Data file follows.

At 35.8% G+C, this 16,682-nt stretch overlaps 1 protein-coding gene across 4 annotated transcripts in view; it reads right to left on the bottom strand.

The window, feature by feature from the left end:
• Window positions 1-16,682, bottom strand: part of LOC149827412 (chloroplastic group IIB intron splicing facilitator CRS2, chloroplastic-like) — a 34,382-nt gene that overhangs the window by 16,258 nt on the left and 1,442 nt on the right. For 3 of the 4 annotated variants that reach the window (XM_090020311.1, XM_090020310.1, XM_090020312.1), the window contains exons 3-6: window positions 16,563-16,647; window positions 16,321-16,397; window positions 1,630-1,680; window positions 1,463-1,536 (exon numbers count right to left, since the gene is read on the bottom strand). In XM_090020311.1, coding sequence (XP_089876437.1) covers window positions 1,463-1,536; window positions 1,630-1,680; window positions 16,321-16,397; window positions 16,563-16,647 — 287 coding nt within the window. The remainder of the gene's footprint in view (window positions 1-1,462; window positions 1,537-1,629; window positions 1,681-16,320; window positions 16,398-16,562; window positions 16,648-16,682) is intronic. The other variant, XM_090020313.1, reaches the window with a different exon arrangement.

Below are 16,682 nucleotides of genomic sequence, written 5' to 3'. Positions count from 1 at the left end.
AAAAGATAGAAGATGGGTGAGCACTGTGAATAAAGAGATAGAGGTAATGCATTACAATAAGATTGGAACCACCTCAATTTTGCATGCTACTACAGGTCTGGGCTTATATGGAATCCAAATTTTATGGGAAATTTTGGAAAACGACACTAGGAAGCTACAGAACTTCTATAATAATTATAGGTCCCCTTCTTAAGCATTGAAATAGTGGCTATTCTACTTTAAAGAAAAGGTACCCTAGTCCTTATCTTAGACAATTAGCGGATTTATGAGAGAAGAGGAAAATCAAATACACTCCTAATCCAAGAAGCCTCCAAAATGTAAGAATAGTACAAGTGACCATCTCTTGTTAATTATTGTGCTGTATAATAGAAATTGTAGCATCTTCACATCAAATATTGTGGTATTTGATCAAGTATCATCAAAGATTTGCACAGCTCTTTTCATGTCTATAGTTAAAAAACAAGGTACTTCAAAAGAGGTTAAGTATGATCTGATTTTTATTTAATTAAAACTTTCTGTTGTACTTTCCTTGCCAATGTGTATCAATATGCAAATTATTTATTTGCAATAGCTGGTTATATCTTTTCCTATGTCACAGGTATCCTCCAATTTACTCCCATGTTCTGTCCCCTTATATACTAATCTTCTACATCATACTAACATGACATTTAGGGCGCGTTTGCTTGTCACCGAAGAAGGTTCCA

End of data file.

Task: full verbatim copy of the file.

At 35.8% G+C, this 16,682-nt stretch overlaps 1 protein-coding gene across 4 annotated transcripts in view; it reads right to left on the bottom strand.

The window, feature by feature from the left end:
• Window positions 1-16,682, bottom strand: part of LOC149827412 (chloroplastic group IIB intron splicing facilitator CRS2, chloroplastic-like) — a 34,382-nt gene that overhangs the window by 16,258 nt on the left and 1,442 nt on the right. For 3 of the 4 annotated variants that reach the window (XM_090020311.1, XM_090020310.1, XM_090020312.1), the window contains exons 3-6: window positions 16,563-16,647; window positions 16,321-16,397; window positions 1,630-1,680; window positions 1,463-1,536 (exon numbers count right to left, since the gene is read on the bottom strand). In XM_090020311.1, coding sequence (XP_089876437.1) covers window positions 1,463-1,536; window positions 1,630-1,680; window positions 16,321-16,397; window positions 16,563-16,647 — 287 coding nt within the window. The remainder of the gene's footprint in view (window positions 1-1,462; window positions 1,537-1,629; window positions 1,681-16,320; window positions 16,398-16,562; window positions 16,648-16,682) is intronic. The other variant, XM_090020313.1, reaches the window with a different exon arrangement.

Below are 16,682 nucleotides of genomic sequence, written 5' to 3'. Positions count from 1 at the left end.
AAAAGATAGAAGATGGGTGAGCACTGTGAATAAAGAGATAGAGGTAATGCATTACAATAAGATTGGAACCACCTCAATTTTGCATGCTACTACAGGTCTGGGCTTATATGGAATCCAAATTTTATGGGAAATTTTGGAAAACGACACTAGGAAGCTACAGAACTTCTATAATAATTATAGGTCCCCTTCTTAAGCATTGAAATAGTGGCTATTCTACTTTAAAGAAAAGGTACCCTAGTCCTTATCTTAGACAATTAGCGGATTTATGAGAGAAGAGGAAAATCAAATACACTCCTAATCCAAGAAGCCTCCAAAATGTAAGAATAGTACAAGTGACCATCTCTTGTTAATTATTGTGCTGTATAATAGAAATTGTAGCATCTTCACATCAAATATTGTGGTATTTGATCAAGTATCATCAAAGATTTGCACAGCTCTTTTCATGTCTATAGTTAAAAAACAAGGTACTTCAAAAGAGGTTAAGTATGATCTGATTTTTATTTAATTAAAACTTTCTGTTGTACTTTCCTTGCCAATGTGTATCAATATGCAAATTATTTATTTGCAATAGCTGGTTATATCTTTTCCTATGTCACAGGTATCCTCCAATTTACTCCCATGTTCTGTCCCCTTATATACTAATCTTCTACATCATACTAACATGACATTTAGGGCGCGTTTGCTTGTCACCGAAGAAGGTTCCA